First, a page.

11.4 Quantum errors

The most general qubit-environment interaction \begin{aligned} |0\rangle|e\rangle &\longmapsto |0\rangle|e_{00}\rangle + |1\rangle|e_{01}\rangle, \\|1\rangle|e\rangle &\longmapsto |1\rangle|e_{10}\rangle + |0\rangle|e_{11}\rangle, \end{aligned} where the states of the environment are neither normalised nor orthogonal, leads to decoherence \begin{aligned} \Big( \alpha|0\rangle + \beta|1\rangle \Big) |e\rangle \longmapsto & \Big( \alpha|0\rangle + \beta|1\rangle \Big) \frac{|e_{00}\rangle+|e_{11}\rangle}{2} \\+& \Big( \alpha|0\rangle - \beta|1\rangle \Big) \frac{|e_{00}\rangle-|e_{11}\rangle}{2} \\+& \Big( \alpha|1\rangle + \beta|0\rangle \Big) \frac{|e_{01}\rangle+|e_{10}\rangle}{2} \\+& \Big( \alpha|1\rangle - \beta|0\rangle \Big) \frac{|e_{01}\rangle-|e_{10}\rangle}{2}. \end{aligned} We can also write this as |\psi\rangle|e\rangle \longmapsto \mathbf{1}|\psi\rangle|e_{\mathbf{1}}\rangle + Z|\psi\rangle |e_Z\rangle +X|\psi\rangle |e_X\rangle + Y|\psi\rangle |e_Y\rangle. The intuition behind this expression is that four things can happen to the qubit:

  1. nothing (\mathbf{1}),
  2. phase-flip (Z),
  3. bit-flip (X), or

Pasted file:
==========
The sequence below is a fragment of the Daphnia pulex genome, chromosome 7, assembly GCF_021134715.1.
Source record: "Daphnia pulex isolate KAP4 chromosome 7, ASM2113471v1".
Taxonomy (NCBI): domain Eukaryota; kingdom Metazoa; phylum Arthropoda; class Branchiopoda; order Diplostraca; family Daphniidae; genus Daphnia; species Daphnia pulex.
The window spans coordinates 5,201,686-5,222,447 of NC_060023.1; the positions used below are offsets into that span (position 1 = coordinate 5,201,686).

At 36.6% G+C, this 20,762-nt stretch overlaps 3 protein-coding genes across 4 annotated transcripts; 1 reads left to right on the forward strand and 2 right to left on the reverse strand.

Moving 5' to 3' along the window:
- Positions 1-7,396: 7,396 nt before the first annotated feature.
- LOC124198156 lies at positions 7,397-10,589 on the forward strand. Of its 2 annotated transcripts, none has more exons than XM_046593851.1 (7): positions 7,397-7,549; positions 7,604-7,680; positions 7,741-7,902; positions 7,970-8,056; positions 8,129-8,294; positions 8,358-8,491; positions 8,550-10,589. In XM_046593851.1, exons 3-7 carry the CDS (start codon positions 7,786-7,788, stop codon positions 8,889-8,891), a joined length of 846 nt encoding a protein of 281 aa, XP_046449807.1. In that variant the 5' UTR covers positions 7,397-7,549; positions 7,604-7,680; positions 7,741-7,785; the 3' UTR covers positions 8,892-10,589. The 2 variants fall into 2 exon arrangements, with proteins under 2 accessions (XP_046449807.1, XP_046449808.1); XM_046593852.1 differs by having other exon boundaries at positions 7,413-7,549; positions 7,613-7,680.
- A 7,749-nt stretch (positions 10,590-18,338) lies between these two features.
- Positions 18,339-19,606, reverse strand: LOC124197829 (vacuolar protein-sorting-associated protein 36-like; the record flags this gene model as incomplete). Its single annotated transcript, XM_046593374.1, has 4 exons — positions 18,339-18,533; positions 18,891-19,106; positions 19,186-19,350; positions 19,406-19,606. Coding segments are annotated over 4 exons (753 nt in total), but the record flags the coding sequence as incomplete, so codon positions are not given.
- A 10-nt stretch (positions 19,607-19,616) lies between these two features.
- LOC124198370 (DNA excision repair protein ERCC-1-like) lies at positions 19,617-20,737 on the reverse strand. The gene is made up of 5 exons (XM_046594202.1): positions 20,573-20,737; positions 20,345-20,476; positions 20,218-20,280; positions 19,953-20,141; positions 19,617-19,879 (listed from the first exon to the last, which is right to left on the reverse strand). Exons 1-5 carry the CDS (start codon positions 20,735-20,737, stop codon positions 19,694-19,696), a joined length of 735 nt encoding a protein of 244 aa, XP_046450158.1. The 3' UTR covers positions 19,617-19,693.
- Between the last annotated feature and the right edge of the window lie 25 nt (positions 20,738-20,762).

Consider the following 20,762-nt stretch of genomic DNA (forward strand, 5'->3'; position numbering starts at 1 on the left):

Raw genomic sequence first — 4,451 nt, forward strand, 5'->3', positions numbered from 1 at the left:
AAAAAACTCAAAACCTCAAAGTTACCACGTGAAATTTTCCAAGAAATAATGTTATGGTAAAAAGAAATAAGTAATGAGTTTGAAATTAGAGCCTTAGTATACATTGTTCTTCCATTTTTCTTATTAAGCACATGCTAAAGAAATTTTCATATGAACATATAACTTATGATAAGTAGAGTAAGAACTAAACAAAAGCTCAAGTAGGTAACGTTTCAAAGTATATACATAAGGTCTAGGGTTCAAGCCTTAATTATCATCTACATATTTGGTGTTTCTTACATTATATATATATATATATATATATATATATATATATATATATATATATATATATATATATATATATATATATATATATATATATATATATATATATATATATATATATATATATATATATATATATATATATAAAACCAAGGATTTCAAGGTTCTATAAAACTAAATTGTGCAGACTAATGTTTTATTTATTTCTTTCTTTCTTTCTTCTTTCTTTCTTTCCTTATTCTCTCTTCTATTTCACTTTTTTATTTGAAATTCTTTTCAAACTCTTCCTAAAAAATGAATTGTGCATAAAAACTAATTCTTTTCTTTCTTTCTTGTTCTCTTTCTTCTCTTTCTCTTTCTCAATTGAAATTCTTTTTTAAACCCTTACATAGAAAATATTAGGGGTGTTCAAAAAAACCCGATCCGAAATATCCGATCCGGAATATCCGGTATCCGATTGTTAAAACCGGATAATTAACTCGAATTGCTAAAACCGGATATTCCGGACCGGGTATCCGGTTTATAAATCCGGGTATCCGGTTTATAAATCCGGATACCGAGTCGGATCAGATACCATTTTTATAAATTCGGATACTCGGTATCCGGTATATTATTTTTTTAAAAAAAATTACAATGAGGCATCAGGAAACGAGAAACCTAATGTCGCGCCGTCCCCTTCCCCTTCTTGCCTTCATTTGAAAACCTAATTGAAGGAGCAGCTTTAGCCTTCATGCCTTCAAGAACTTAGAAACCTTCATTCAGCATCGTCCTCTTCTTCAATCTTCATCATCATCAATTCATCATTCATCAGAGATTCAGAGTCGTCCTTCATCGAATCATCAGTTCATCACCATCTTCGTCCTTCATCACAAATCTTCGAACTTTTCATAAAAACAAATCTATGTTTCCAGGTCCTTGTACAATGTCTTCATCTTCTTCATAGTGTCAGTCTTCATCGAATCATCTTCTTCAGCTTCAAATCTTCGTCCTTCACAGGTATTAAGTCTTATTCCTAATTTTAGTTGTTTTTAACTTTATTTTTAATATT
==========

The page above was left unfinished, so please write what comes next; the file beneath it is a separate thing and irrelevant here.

4. both bit-flip and phase-flip (Y).

This is certainly the case when the states |e_{\mathbf{1}}\rangle, |e_X\rangle, |e_Y\rangle and |e_Z\rangle are mutually orthogonal, otherwise we cannot perfectly distinguish between the four alternatives.

What is important here is the discretisation of errors, and the fact that we can reduce quantum errors to two types: bit-flip errors X, and phase-flip errors Z.

In general, given n qubits in state |\psi\rangle and the environment in state |e\rangle the joint evolution can be expanded as |\psi\rangle|e\rangle \longmapsto \sum_i E_i|\psi\rangle|e_i\rangle, where the E_i are the n-fold tensor products of the Pauli operators and the |e_i\rangle are the corresponding states of the environment, which are not assumed to be normalised or mutually orthogonal. A typical operator E_i acting on five qubits may look like this, X\otimes Z \otimes \mathbf{1}\otimes \mathbf{1}\otimes Y \equiv XZ\mathbf{1}\mathbf{1}Y. We can say that E_i represents an error consisting of the bit (X) error on the first qubit, phase (Z) error on the second qubit and both bit and phase (Y) error on the fifth qubit. Again, this is not quite accurate if the corresponding states of the environment are not mutually orthogonal, but it gives the right kind of intuition nonetheless. Here the index i in E_i ranges from 1 to 4^5=1024, because there are 4^5 different Pauli operators acting on 5 qubits.